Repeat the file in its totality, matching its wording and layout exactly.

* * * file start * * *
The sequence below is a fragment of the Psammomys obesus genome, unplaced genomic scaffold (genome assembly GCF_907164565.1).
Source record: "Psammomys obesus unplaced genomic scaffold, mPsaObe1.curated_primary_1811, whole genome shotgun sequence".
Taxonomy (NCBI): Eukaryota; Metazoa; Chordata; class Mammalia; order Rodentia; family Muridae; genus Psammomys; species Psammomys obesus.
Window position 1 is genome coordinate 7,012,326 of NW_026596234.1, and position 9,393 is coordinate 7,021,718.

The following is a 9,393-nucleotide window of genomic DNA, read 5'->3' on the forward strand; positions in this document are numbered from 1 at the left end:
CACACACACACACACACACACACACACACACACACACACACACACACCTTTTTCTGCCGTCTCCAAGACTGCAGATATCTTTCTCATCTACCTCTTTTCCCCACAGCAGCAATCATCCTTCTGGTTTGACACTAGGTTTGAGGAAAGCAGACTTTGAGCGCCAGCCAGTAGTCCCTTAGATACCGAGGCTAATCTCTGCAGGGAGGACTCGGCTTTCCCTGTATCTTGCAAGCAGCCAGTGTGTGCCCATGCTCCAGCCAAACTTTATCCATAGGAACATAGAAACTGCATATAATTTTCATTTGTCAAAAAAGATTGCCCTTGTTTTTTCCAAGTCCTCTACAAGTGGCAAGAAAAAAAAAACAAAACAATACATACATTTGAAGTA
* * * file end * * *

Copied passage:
The sequence below is a fragment of the Psammomys obesus genome, unplaced genomic scaffold (genome assembly GCF_907164565.1).
Source record: "Psammomys obesus unplaced genomic scaffold, mPsaObe1.curated_primary_1811, whole genome shotgun sequence".
Taxonomy (NCBI): Eukaryota; Metazoa; Chordata; class Mammalia; order Rodentia; family Muridae; genus Psammomys; species Psammomys obesus.
Window position 1 is genome coordinate 7,012,326 of NW_026596234.1, and position 9,393 is coordinate 7,021,718.

The following is a 9,393-nucleotide window of genomic DNA, read 5'->3' on the forward strand; positions in this document are numbered from 1 at the left end:
CACACACACACACACACACACACACACACACACACACACACACACACCTTTTTCTGCCGTCTCCAAGACTGCAGATATCTTTCTCATCTACCTCTTTTCCCCACAGCAGCAATCATCCTTCTGGTTTGACACTAGGTTTGAGGAAAGCAGACTTTGAGCGCCAGCCAGTAGTCCCTTAGATACCGAGGCTAATCTCTGCAGGGAGGACTCGGCTTTCCCTGTATCTTGCAAGCAGCCAGTGTGTGCCCATGCTCCAGCCAAACTTTATCCATAGGAACATAGAAACTGCATATAATTTTCATTTGTCAAAAAAGATTGCCCTTGTTTTTTCCAAGTCCTCTACAAGTGGCAAGAAAAAAAAAACAAAACAATACATACATTTGAAGTA